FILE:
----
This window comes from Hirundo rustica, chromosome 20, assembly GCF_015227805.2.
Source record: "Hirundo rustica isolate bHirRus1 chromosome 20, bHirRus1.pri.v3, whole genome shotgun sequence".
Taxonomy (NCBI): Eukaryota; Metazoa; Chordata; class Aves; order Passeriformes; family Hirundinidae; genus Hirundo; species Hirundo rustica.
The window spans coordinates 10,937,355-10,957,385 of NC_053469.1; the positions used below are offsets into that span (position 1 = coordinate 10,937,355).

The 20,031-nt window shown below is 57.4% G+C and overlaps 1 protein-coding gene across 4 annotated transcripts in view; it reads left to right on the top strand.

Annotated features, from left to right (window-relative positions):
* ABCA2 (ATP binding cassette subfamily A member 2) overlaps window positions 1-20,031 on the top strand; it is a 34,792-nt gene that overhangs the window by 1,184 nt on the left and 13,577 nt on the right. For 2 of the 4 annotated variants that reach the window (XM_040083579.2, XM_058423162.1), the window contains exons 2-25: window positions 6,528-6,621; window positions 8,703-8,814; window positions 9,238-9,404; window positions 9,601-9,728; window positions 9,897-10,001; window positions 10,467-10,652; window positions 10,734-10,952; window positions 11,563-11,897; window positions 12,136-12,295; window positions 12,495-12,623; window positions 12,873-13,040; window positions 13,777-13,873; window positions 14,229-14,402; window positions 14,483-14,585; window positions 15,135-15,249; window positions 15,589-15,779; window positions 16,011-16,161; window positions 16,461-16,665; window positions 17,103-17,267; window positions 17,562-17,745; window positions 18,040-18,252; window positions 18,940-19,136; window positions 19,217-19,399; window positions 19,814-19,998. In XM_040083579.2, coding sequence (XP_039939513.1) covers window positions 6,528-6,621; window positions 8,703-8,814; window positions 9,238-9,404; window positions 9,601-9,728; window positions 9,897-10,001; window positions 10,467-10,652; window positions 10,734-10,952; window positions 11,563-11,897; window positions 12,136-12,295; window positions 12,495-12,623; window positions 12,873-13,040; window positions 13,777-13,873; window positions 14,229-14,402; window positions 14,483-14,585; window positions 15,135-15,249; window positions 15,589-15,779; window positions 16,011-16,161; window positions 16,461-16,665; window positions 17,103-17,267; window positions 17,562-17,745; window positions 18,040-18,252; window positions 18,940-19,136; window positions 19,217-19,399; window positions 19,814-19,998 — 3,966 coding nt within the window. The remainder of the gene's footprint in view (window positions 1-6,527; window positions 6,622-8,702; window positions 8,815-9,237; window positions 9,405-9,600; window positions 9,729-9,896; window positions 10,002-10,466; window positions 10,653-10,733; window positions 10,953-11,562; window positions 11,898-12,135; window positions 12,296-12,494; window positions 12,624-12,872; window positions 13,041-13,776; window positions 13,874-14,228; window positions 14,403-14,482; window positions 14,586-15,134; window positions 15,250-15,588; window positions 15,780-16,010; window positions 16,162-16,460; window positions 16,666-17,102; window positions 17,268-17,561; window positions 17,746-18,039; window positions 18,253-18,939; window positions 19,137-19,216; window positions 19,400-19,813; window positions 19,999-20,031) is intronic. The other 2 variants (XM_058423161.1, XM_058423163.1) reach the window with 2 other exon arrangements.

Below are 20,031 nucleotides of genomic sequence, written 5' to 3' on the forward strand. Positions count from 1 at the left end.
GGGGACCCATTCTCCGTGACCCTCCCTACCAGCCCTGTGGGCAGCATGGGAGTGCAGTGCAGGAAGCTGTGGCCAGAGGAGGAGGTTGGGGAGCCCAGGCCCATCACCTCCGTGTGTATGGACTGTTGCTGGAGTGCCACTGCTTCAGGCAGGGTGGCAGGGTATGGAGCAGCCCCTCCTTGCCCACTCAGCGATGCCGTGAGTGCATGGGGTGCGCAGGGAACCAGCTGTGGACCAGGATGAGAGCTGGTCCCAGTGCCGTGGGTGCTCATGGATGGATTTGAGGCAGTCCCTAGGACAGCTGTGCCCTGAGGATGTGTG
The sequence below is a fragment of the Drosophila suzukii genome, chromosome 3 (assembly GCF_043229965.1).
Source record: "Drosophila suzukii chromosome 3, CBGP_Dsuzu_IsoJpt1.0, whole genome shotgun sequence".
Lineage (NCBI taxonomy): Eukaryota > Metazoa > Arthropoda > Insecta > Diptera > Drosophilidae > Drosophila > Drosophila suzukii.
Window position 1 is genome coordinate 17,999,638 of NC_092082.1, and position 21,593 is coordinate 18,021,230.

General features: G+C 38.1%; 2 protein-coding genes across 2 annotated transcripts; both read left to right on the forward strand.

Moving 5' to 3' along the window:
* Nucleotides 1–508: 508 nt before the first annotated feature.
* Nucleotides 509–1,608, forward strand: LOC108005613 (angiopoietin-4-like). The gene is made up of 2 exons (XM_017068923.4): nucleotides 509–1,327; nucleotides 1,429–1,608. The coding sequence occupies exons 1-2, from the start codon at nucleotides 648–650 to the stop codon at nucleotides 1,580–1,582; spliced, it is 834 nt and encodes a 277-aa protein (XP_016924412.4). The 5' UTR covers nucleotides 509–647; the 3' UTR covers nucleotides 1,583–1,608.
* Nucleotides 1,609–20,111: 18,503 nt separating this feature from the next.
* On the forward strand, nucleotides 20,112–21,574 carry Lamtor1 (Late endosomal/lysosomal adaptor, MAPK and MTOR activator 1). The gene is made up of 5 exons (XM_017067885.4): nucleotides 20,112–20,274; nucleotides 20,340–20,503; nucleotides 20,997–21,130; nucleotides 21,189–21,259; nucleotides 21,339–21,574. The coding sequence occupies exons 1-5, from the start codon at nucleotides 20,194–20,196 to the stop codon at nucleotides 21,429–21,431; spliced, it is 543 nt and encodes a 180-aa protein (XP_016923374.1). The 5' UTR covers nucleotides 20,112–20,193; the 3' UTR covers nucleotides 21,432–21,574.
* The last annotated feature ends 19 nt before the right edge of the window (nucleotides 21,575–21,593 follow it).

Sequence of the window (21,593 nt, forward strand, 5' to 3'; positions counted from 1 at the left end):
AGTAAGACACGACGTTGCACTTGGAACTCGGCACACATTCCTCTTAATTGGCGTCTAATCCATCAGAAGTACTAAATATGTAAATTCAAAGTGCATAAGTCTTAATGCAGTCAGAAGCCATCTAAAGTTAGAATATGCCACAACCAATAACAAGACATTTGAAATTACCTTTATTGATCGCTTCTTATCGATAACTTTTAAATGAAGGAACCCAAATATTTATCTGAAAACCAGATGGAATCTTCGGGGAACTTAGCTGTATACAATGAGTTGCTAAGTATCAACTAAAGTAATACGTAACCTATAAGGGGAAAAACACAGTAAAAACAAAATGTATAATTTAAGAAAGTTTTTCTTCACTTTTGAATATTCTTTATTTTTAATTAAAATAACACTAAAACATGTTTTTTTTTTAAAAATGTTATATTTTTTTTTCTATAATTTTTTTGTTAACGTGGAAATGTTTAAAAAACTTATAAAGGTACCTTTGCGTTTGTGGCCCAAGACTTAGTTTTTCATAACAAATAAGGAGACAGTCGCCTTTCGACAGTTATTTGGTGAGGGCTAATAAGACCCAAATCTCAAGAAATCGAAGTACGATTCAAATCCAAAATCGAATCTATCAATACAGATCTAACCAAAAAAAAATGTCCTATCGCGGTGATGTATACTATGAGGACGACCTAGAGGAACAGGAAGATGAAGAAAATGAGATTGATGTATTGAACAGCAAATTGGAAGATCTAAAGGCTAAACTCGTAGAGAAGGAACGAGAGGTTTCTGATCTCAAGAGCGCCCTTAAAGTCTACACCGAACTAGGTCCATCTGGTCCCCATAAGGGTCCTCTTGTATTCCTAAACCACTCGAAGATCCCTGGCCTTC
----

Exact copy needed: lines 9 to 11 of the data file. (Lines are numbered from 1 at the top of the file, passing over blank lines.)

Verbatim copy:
GGGGACCCATTCTCCGTGACCCTCCCTACCAGCCCTGTGGGCAGCATGGGAGTGCAGTGCAGGAAGCTGTGGCCAGAGGAGGAGGTTGGGGAGCCCAGGCCCATCACCTCCGTGTGTATGGACTGTTGCTGGAGTGCCACTGCTTCAGGCAGGGTGGCAGGGTATGGAGCAGCCCCTCCTTGCCCACTCAGCGATGCCGTGAGTGCATGGGGTGCGCAGGGAACCAGCTGTGGACCAGGATGAGAGCTGGTCCCAGTGCCGTGGGTGCTCATGGATGGATTTGAGGCAGTCCCTAGGACAGCTGTGCCCTGAGGATGTGTG
The sequence below is a fragment of the Drosophila suzukii genome, chromosome 3 (assembly GCF_043229965.1).
Source record: "Drosophila suzukii chromosome 3, CBGP_Dsuzu_IsoJpt1.0, whole genome shotgun sequence".